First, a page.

Although the first day of fall is fast approaching, many regions of the United States are still experiencing the aftermath from an exceptionally dry start to the summer. Even as milder temperatures bring cool-season forages out of their drought-induced dormancy, producers must continue to be mindful about grazing management.

In a recent article from the University of Minnesota, Craig Shaeffer, extension forage specialist, and a team of extension educators remind producers to avoid overgrazing, reduce stocking rates, give pastures adequate rest, and control weeds this fall. Doing so will protect drought-stressed forage from further damage and maintain animal performance.

Avoid overgrazing. Some species can tolerate more defoliation than others, but in general, plants must not be grazed lower than 4 inches. This is typically advised at any time of year, but it is especially critical following a dry growing season. The authors explain when cool-season forages go dormant during drought, plant leaves and stems stop growing but growing points and crowns remain active. Overgrazing removes these growing points and drains root reserves.

“Perennial ryegrass, orchardgrass, and timothy store energy in stem bases and are especially susceptible to combined stress of overgrazing and drought, while alfalfa, smooth bromegrass, quackgrass, and reed canarygrass are more tolerant. Shallow rooted species like Kentucky bluegrass and red clover are also damaged by overgrazing,” the authors write.

Reduce stocking rates. With less forage available, reducing the number of animals on pasture will stretch feed supplies. This can be achieved by culling cattle from the grazing herd and/or relocating livestock to a dry lot or sacrifice paddock and feeding them hay. Assess feed costs and cull prices to determine the most cost-effective solution.

If producers choose to feed more hay, the authors suggest calculating how much forage will be needed through the winter. For example, one 1,200-pound cow that eats 2% of its bodyweight in hay will eat approximately 2.5 tons of forage from October through May. Test hay quality to ensure it meets animals’ needs and inspect forage for mold or weed contamination before making any purchases.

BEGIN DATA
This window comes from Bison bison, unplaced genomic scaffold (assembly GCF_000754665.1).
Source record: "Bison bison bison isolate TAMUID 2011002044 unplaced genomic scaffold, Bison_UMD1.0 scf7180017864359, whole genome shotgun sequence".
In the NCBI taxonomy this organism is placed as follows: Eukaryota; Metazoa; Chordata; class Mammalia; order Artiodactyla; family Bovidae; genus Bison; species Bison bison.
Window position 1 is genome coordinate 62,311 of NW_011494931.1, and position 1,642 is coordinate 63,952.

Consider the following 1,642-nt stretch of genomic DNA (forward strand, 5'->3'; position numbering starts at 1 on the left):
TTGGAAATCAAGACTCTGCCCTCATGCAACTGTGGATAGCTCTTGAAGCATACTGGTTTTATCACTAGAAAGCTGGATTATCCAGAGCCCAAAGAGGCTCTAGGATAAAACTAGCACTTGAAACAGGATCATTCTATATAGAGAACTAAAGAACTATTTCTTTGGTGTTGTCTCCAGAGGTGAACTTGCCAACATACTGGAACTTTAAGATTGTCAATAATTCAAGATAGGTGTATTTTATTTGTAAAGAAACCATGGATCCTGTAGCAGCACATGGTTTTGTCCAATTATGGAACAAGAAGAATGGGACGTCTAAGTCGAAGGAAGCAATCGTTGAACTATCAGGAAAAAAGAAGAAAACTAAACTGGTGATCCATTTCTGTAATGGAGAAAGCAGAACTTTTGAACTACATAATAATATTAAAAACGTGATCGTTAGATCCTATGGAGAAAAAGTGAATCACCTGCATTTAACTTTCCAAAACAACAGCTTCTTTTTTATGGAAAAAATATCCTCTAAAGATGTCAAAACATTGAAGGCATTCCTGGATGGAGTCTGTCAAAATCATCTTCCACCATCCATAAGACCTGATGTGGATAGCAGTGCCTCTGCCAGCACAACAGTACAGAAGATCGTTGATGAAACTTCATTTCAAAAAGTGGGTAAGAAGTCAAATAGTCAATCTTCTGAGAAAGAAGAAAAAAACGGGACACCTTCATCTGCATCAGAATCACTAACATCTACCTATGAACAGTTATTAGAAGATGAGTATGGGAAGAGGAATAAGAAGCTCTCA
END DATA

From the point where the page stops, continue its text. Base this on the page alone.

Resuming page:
Another consideration of feeding cattle hay is elevated water intake. “Livestock normally obtain some water from consuming moist pasture, and switching to dry hay will necessitate more water availability, especially if air temperatures are warm,” the authors note.

Give pastures rest. Even if pastures start to green up after some precipitation, drought-stressed plants are likely not strong enough to withstand regular grazing. Giving livestock access to a pasture before it has sufficient time and moisture to make a full recovery can reduce stand persistence.

“It takes 4 to 6 inches of water to produce a ton of cool-season grass or alfalfa. Smaller amounts of rainfall may stimulate regrowth, but grazing of tall-growing grasses should be delayed until there is 8 to 10 inches of regrowth,” the authors assert. “While grazing regrowth before plants reach these minimum heights may provide forage, it can weaken plants and reduce the long-term productivity of the pasture.”

Control weeds. Some weed species can take advantage of drought conditions and proliferate when cool-season forage goes dormant. The authors warn that in addition to low nutritive value, some weeds like lambsquarters and pigweed can accumulate high levels of nitrates that are toxic to livestock. To successfully eliminate weeds, it is best to apply herbicide around a rainfall event.

“This results in improved translocation of systemic herbicides and killing of crowns, lateral roots, and rhizomes,” the authors state. “Always read the herbicide label prior to use. Ensure the product is labeled for pastures and follow all grazing restrictions and recommendations related to environmental conditions at the time of use.”